But don't leave any significant amount in your balance with them, they seize at the drop of a hat and takes forever or never get it back.
John, that has not been my experience with PP. I've had a couple of disputed purchases where the mdse didn't turn out to be exactly like advertised. I contacted Amazon and PayPal and both stopped the transactions, reversed the charges and made me whole again.
 
If any online shopping site would ask me for my credit card inprint and copy of ID my only reaction would be :trash:

L
 
I bought an AIS antenna from an online marine warehouse yesterday. This morning, I received the following email.


"Order #3507 has been flagged as high risk for fraud. I am unable to process this order until I have verified the credit card used in this transaction. Please send me a copy of the front of the credit card with the name matching that on the order and a copy of your drivers license with the address matching the billing address on the order and attached to the credit card. Until I receive this information from you I am unable to process your transaction. If you prefer I can send you information to pay via wire transfer. Please let me know how you would like to proceed. Thank you for your cooperation and understanding that this is our policy in order to protect all our customers."


At first I thought they'd been hacked, so I called the number listed on their website. The guy I talked to assured me the request was from his company and couldn't understand why I objected to emailing my credit card and driver's license to him. I told him my credit card wasn't even used for the purchase . . . I used the PayPal link on their site. He said I wouldn't believe the amount of PayPal fraud that goes on, to which I replied "then why do you offer it as an option?" He had no answer.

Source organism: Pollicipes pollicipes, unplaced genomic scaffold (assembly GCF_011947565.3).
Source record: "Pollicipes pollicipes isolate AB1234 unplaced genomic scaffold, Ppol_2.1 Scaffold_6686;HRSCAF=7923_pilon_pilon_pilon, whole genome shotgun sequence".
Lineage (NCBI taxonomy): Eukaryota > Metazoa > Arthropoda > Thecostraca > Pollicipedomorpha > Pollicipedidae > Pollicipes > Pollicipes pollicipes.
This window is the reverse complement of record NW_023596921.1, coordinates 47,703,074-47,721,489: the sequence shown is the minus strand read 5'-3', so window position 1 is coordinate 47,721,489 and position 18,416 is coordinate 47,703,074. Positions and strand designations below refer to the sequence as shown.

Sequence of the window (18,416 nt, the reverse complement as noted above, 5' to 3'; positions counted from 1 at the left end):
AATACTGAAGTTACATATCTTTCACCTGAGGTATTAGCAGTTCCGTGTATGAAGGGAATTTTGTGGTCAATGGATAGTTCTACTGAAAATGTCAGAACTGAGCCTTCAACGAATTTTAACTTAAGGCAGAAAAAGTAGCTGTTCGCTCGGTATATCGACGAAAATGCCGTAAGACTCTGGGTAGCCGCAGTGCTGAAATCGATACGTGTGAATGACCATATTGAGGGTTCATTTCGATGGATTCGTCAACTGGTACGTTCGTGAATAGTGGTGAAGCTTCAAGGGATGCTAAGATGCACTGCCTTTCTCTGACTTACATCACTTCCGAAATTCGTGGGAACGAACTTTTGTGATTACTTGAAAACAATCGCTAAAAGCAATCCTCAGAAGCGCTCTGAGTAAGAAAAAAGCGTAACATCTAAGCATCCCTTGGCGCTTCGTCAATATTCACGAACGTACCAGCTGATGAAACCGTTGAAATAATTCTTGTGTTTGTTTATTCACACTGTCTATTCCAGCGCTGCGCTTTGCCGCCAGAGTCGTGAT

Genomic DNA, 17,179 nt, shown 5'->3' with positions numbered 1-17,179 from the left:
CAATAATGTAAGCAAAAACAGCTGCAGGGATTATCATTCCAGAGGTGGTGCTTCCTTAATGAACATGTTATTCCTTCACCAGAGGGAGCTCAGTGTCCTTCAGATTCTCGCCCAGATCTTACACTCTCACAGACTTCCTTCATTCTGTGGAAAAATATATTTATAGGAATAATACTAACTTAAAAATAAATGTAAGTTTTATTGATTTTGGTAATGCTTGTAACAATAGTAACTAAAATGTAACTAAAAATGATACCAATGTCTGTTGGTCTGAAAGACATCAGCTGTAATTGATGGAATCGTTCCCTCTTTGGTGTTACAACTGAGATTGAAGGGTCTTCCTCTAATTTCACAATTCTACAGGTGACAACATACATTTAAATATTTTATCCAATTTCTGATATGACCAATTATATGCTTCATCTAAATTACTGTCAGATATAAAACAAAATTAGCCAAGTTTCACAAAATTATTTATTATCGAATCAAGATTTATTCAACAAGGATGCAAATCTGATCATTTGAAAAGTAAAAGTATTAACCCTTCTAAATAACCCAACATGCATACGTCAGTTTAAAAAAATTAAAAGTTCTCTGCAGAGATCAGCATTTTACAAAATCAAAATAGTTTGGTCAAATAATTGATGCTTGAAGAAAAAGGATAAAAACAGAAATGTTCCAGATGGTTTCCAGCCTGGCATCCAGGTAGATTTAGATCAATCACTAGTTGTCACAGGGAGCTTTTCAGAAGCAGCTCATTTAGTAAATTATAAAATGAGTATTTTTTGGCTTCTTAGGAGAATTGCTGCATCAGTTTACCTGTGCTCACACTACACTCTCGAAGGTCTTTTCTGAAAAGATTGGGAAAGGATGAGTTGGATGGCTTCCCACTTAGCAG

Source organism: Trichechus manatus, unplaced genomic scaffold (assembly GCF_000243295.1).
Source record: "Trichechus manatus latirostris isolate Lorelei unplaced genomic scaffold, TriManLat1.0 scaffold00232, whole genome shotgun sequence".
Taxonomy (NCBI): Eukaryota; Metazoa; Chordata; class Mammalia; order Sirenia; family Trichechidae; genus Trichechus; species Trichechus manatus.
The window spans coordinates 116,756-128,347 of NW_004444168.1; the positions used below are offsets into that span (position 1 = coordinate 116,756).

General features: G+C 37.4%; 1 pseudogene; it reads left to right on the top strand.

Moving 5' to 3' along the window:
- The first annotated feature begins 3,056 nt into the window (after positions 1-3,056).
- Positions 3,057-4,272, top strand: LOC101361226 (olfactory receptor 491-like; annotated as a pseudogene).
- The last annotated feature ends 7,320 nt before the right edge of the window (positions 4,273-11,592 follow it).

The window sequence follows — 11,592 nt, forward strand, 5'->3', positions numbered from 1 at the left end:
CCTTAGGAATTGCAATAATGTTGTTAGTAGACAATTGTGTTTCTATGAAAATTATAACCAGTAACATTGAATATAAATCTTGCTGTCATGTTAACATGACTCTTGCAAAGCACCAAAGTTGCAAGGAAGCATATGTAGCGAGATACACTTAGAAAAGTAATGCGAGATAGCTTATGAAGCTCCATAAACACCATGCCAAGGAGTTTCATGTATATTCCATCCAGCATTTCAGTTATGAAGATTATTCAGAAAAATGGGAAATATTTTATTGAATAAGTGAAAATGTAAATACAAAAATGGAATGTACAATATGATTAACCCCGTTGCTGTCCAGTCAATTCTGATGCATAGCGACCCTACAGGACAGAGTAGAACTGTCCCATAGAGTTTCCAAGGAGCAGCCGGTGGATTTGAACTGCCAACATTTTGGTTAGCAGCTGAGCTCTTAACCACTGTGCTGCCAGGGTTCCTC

Makes no sense. Offering the option to pay by a wire service is interesting, payments that way can be irrecoverable. And PayPal was not good enough for them. Cancelling does make sense.
Real fraudsters here ask for i tunes cards. Some people fall for it. The Tax Office getting paid in i tunes cards!? It pays to stay alert.
 
John, that has not been my experience with PP. I've had a couple of disputed purchases where the mdse didn't turn out to be exactly like advertised. I contacted Amazon and PayPal and both stopped the transactions, reversed the charges and made me whole again.
PP has arbitrarily frozen thousands of members accounts, not talking about specific transactions, just when they decided something fishy might be going on.

And I'm sure properly so in many instances, but it can take many months to even start making human contact.

I'm not saying not to use PP, just keep your balance low.
 
As a merchant that takes "click to buy" I only use paypal for my websites. The reasons are several.

1. Many people love the convience of paypal. No filling your ship to info, no entering your CC info, absolute protection for the consumer when you buy tangible material. This increases my sales.

2. Protection for the merchant. I do not hasve to deal with CC information. I am protected against fradulent purchases as long as I carefully follow their rules. My business is B to B in nature so I do not have a charge back problem, but in the rare instance of a issue I have been extremely happy with paypals resolution process.

3. Fair and reasonable fees. We do allot of business with Paypal to the tune of tens of thousands a month. They give us universal CC acceptance, EFT, etc... with one known reasonable fee.

We even advertise "accepts Paypal" on our web sites, which due to their popularity increases sales revenue.